W. Butcher & Sons
|Model / Variant:||Little Nipper No 1|
|Plate / Film Size:||4.5 cm x 6 cm glass plates (6) or sheet film (12)|
|Shutter:||Spring powered sector shutter (see description)|
|Date of this Example:||c1902|
Photos copyright © 2012 David Purcell. Do not use without permission.
This is the original model of the "Little Nipper" camera, which is of a simple falling plate design. It was introduced in 1901. The camera takes six 4.5 x 6 cm plates (the No 1 size) in individual metal sheaths or, according to the instructions, twelve sheet films in sheaths. One of the pictures above shows two of the sheaths from the set that show the alternating notch pattern on the top edge that allowed the plate changer lever on the top of the camera to release alternate exposed sheaths into the base of the camera.
The camera itself was also marketed by Huttig as the Gnom, which then became the Aviso (c1907, with slight modifications apparently) that in turn was continued under the same name by Ica after the merger. It therefore seems likely that the camera was made for Butcher by Huttig, in common with a number of other cameras that Butcher marketed in the years before the First World War.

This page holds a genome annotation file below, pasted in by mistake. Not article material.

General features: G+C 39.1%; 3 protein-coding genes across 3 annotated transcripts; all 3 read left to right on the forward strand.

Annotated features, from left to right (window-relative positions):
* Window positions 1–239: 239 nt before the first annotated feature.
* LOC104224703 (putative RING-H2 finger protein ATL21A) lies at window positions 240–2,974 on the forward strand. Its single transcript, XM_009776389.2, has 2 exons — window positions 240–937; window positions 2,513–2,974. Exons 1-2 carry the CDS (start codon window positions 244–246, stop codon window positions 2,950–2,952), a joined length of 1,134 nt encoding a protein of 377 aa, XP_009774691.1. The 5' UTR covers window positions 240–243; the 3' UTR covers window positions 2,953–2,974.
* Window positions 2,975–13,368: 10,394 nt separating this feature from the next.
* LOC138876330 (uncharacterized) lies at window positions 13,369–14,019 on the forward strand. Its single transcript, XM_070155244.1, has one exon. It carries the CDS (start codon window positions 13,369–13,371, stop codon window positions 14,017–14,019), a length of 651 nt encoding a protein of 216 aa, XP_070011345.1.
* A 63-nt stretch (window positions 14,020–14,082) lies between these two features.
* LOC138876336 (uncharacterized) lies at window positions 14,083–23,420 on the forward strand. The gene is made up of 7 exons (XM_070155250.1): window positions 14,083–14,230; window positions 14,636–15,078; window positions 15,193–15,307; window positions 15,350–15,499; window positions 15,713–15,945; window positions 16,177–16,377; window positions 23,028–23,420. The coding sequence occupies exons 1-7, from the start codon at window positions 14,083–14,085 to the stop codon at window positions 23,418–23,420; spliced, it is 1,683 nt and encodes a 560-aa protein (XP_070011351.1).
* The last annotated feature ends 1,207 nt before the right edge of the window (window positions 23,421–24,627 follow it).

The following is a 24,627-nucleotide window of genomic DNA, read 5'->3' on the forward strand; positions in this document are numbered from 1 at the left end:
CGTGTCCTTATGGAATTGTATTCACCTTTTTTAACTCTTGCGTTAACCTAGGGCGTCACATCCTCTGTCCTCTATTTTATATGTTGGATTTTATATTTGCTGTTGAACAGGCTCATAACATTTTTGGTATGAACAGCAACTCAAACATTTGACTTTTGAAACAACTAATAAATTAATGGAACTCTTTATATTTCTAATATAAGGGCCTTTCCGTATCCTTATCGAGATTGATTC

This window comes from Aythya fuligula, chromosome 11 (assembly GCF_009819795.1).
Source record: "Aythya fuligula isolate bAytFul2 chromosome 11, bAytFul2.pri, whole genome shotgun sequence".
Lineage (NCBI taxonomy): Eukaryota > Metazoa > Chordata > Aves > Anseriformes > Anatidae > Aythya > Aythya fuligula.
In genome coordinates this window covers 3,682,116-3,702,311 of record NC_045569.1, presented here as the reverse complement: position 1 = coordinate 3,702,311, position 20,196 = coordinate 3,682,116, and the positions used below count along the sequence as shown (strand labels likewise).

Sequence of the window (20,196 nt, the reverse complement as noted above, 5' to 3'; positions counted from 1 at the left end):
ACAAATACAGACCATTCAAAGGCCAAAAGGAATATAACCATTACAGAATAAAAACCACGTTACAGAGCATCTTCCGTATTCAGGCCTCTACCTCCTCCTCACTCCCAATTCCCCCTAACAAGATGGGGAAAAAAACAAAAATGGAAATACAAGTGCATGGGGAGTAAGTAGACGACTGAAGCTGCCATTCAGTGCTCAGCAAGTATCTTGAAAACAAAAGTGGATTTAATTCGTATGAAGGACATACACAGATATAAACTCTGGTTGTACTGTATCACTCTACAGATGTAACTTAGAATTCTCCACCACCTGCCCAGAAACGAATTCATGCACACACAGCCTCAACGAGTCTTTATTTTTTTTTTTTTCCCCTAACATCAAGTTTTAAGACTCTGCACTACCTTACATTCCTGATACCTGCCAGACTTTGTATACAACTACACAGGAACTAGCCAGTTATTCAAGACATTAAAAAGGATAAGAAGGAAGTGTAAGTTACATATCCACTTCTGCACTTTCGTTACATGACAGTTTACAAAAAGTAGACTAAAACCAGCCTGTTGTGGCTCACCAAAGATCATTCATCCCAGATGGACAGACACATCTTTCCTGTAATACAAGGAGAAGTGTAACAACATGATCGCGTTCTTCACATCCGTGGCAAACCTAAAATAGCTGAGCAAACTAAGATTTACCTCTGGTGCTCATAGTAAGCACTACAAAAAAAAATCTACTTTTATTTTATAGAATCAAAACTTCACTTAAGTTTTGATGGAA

The camera is of metal construction, covered in black leatherette cloth. This example is in good condition, although the leather covering has loosened from the underlying metal in places. It retains it clip on finder (an original part of the camera kit, not an accessory), its original instructions and its box. The box shows that the camera was originally sold for 4/6, which is apparently the price advertised in the 1902 BJPA. The No 2 size took 3 ½" x 2 ½" plates (and is not a size I have ever seen).
The camera is equipped with a lens cap, strung to the camera. This is important to its operation as the lens has to be capped when setting the shutter.
The camera came in its original box, marked The Little "Nipper" Camera, Price 4/6 with Finder. The box is in good condition, but rather grubby. It has some corner damage.
The camera also retains its original instruction booklet, which reproduces the same picture on the cover as shown on the lid of the box. Note the use of little imp type figures in the drawing (equivalent to the contemporary Brownie characters used by Kodak). The instructions show an advert for the full developing and printing output, price 3/-.
This model was superseded about 1922 by a more conventional box style of camera of the same name, made of cardboard and taking a single plate (or sheet film) in a special holder rather than being a falling plate pattern. The later Little Nipper camera is more common.